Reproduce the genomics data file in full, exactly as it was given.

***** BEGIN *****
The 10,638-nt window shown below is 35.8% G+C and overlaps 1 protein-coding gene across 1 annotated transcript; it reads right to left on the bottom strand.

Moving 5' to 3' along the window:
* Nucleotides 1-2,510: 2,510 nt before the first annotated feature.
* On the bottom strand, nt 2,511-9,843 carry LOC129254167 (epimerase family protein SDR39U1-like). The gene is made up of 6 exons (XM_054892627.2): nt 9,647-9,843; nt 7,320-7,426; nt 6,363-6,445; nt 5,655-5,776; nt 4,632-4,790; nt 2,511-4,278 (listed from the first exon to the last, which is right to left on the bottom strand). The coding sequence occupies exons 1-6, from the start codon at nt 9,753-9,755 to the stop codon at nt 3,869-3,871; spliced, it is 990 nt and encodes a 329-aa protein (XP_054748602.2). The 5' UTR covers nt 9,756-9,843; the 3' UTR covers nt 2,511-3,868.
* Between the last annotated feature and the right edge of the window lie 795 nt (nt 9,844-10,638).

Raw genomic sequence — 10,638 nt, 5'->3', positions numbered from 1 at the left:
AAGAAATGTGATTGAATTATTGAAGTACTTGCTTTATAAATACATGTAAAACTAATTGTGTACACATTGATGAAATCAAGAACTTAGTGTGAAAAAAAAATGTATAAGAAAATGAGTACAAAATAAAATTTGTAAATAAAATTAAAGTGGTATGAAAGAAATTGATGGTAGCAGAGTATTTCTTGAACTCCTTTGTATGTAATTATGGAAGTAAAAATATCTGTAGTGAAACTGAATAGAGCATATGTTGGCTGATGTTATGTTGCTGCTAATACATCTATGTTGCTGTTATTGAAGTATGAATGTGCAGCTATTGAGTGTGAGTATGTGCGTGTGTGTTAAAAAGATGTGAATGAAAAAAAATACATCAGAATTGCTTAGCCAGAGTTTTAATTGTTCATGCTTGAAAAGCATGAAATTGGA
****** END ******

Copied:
The 10,638-nt window shown below is 35.8% G+C and overlaps 1 protein-coding gene across 1 annotated transcript; it reads right to left on the bottom strand.

Moving 5' to 3' along the window:
* Nucleotides 1-2,510: 2,510 nt before the first annotated feature.
* On the bottom strand, nt 2,511-9,843 carry LOC129254167 (epimerase family protein SDR39U1-like). The gene is made up of 6 exons (XM_054892627.2): nt 9,647-9,843; nt 7,320-7,426; nt 6,363-6,445; nt 5,655-5,776; nt 4,632-4,790; nt 2,511-4,278 (listed from the first exon to the last, which is right to left on the bottom strand). The coding sequence occupies exons 1-6, from the start codon at nt 9,753-9,755 to the stop codon at nt 3,869-3,871; spliced, it is 990 nt and encodes a 329-aa protein (XP_054748602.2). The 5' UTR covers nt 9,756-9,843; the 3' UTR covers nt 2,511-3,868.
* Between the last annotated feature and the right edge of the window lie 795 nt (nt 9,844-10,638).

Raw genomic sequence — 10,638 nt, 5'->3', positions numbered from 1 at the left:
AAGAAATGTGATTGAATTATTGAAGTACTTGCTTTATAAATACATGTAAAACTAATTGTGTACACATTGATGAAATCAAGAACTTAGTGTGAAAAAAAAATGTATAAGAAAATGAGTACAAAATAAAATTTGTAAATAAAATTAAAGTGGTATGAAAGAAATTGATGGTAGCAGAGTATTTCTTGAACTCCTTTGTATGTAATTATGGAAGTAAAAATATCTGTAGTGAAACTGAATAGAGCATATGTTGGCTGATGTTATGTTGCTGCTAATACATCTATGTTGCTGTTATTGAAGTATGAATGTGCAGCTATTGAGTGTGAGTATGTGCGTGTGTGTTAAAAAGATGTGAATGAAAAAAAATACATCAGAATTGCTTAGCCAGAGTTTTAATTGTTCATGCTTGAAAAGCATGAAATTGGA